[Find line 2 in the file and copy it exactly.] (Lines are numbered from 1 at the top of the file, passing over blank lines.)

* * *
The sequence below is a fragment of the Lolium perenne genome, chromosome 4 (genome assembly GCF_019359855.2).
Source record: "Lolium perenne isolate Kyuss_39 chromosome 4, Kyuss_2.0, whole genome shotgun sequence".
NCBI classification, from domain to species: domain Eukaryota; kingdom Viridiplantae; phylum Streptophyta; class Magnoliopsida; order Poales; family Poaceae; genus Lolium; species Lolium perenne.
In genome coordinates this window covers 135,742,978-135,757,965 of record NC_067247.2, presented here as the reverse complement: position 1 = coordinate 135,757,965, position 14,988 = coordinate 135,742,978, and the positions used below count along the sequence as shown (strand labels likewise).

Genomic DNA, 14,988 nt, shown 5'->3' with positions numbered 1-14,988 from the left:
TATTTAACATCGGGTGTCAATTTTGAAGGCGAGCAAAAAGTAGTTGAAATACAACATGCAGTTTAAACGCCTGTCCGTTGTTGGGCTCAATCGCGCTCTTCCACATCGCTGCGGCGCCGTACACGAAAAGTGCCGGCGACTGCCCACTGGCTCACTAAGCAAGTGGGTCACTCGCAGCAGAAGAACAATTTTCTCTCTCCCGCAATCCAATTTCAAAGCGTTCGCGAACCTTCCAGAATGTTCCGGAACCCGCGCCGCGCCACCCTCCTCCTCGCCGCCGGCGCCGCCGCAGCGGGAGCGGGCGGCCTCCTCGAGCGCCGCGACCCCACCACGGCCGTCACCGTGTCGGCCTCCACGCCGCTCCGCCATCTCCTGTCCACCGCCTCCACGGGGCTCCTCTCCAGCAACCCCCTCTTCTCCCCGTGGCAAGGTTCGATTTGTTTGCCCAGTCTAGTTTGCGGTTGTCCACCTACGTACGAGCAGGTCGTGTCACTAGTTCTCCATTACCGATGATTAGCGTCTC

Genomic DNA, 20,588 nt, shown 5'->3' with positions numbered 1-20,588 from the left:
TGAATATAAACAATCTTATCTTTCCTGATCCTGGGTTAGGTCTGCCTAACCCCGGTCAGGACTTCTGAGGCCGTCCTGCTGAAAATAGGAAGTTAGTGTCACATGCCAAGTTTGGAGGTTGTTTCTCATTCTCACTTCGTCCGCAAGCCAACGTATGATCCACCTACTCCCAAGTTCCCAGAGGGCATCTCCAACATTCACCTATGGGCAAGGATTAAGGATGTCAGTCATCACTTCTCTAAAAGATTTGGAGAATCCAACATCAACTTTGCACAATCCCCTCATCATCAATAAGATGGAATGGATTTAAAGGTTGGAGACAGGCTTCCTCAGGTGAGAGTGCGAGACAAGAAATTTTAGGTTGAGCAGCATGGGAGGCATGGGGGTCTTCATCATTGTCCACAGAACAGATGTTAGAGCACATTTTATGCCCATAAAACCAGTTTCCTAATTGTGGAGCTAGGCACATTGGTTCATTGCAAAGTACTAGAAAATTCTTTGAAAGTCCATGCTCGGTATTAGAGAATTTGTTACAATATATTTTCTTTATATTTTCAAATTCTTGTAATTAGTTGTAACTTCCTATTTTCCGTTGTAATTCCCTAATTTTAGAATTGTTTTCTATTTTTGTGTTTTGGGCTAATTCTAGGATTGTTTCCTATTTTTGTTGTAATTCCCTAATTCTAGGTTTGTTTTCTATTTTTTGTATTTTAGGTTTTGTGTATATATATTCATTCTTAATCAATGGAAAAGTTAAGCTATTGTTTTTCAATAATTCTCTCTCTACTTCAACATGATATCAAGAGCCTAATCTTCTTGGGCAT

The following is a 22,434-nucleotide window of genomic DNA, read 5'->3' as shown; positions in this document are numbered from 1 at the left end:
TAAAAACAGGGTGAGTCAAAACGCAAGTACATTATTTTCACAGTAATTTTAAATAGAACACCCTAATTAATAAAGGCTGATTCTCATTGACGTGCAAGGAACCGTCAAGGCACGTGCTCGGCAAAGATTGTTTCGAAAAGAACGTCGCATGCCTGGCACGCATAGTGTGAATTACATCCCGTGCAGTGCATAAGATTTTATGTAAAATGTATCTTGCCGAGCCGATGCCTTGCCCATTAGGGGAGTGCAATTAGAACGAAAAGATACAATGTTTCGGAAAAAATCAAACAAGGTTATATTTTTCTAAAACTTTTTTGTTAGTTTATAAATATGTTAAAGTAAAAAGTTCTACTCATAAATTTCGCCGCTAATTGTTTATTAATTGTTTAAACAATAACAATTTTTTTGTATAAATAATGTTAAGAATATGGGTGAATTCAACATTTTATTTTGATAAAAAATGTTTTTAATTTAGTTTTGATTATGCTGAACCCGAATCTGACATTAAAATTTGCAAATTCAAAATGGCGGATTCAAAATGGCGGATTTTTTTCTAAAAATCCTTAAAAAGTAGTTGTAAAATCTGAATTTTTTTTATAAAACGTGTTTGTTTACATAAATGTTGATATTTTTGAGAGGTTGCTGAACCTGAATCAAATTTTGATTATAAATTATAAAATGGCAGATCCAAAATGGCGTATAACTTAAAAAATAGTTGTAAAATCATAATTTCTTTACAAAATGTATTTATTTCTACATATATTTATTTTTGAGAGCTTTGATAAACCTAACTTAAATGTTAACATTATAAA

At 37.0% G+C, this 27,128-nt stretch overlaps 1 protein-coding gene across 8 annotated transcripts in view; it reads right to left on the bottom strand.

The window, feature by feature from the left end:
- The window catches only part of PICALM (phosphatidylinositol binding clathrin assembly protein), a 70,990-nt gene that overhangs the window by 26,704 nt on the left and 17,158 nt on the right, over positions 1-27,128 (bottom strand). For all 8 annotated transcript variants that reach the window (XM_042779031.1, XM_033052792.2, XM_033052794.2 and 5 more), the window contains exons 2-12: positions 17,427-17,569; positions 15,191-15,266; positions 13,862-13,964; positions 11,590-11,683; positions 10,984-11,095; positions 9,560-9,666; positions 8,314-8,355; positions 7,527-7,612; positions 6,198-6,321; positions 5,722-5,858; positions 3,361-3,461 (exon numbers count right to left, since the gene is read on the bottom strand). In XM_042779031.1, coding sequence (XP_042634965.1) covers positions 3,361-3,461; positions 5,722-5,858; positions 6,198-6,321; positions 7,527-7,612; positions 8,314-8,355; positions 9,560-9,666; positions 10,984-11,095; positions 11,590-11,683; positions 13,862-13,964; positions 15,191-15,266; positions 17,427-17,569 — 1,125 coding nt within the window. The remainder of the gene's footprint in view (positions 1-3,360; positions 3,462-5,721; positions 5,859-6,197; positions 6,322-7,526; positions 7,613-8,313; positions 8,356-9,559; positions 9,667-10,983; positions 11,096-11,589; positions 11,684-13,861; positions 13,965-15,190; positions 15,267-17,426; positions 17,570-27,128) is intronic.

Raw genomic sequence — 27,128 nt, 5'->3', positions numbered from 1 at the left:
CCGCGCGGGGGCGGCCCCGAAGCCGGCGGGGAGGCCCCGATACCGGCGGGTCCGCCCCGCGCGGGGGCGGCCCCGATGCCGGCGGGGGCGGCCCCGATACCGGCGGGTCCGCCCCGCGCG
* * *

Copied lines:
Source record: "Lolium perenne isolate Kyuss_39 chromosome 4, Kyuss_2.0, whole genome shotgun sequence".